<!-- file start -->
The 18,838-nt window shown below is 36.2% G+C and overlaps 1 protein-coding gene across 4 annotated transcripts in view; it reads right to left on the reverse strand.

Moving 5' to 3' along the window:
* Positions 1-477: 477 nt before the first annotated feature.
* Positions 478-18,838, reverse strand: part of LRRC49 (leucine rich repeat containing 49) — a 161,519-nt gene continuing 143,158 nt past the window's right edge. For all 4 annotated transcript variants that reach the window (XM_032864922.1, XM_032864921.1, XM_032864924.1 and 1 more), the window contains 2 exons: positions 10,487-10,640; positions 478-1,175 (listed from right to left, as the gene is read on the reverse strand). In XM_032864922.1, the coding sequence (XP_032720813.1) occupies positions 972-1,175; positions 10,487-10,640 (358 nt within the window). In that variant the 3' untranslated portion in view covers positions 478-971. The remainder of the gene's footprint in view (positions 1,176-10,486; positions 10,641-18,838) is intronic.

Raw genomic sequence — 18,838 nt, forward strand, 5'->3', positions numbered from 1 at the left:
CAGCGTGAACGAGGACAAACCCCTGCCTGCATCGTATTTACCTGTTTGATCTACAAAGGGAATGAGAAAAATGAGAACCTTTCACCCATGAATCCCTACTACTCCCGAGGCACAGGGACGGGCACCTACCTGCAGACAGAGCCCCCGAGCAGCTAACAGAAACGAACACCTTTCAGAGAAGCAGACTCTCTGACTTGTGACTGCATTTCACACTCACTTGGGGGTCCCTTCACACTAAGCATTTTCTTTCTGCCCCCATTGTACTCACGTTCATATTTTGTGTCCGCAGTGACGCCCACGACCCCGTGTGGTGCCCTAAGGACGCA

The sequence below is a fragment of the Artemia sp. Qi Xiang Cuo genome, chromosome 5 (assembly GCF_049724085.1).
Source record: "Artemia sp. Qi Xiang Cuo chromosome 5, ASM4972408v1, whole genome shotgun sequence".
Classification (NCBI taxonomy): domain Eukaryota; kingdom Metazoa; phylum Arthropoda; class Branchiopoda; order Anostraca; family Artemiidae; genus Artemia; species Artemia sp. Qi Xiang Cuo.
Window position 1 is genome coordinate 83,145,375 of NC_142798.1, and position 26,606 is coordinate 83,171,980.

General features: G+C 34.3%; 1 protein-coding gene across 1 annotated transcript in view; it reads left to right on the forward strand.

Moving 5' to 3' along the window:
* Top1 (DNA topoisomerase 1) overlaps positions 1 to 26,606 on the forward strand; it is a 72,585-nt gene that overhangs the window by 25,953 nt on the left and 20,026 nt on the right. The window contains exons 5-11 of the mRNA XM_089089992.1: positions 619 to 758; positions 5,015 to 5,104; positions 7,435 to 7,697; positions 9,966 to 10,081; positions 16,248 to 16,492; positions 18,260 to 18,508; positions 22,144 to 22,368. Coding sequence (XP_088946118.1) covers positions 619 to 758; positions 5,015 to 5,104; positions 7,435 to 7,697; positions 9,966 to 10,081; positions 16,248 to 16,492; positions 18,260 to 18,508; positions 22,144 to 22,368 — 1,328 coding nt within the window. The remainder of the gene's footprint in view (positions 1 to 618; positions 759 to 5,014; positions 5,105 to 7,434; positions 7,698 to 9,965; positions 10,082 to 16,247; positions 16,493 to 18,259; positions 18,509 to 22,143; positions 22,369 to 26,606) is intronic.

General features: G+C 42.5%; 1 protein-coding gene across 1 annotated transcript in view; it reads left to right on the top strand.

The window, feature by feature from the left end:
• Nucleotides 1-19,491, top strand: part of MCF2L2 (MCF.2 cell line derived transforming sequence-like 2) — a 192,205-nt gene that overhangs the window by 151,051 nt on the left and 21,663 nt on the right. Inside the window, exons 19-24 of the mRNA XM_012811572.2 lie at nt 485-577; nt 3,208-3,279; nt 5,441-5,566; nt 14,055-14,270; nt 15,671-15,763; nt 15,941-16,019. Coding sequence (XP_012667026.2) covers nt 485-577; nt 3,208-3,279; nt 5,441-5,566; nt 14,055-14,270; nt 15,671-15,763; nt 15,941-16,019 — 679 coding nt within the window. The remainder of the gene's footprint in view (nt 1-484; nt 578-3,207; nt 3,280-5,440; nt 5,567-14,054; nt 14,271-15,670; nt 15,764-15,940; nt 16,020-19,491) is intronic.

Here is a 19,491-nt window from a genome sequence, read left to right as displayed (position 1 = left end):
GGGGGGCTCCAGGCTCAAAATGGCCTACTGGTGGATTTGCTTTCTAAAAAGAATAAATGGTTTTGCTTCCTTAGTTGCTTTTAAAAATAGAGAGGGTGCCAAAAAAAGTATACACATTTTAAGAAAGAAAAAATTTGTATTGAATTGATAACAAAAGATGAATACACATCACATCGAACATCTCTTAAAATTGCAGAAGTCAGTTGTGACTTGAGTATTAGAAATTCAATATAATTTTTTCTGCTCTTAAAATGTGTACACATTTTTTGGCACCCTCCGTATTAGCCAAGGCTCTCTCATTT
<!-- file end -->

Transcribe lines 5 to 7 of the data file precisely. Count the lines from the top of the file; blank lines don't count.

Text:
Raw genomic sequence — 18,838 nt, forward strand, 5'->3', positions numbered from 1 at the left:
CAGCGTGAACGAGGACAAACCCCTGCCTGCATCGTATTTACCTGTTTGATCTACAAAGGGAATGAGAAAAATGAGAACCTTTCACCCATGAATCCCTACTACTCCCGAGGCACAGGGACGGGCACCTACCTGCAGACAGAGCCCCCGAGCAGCTAACAGAAACGAACACCTTTCAGAGAAGCAGACTCTCTGACTTGTGACTGCATTTCACACTCACTTGGGGGTCCCTTCACACTAAGCATTTTCTTTCTGCCCCCATTGTACTCACGTTCATATTTTGTGTCCGCAGTGACGCCCACGACCCCGTGTGGTGCCCTAAGGACGCA

The sequence below is a fragment of the Artemia sp. Qi Xiang Cuo genome, chromosome 5 (assembly GCF_049724085.1).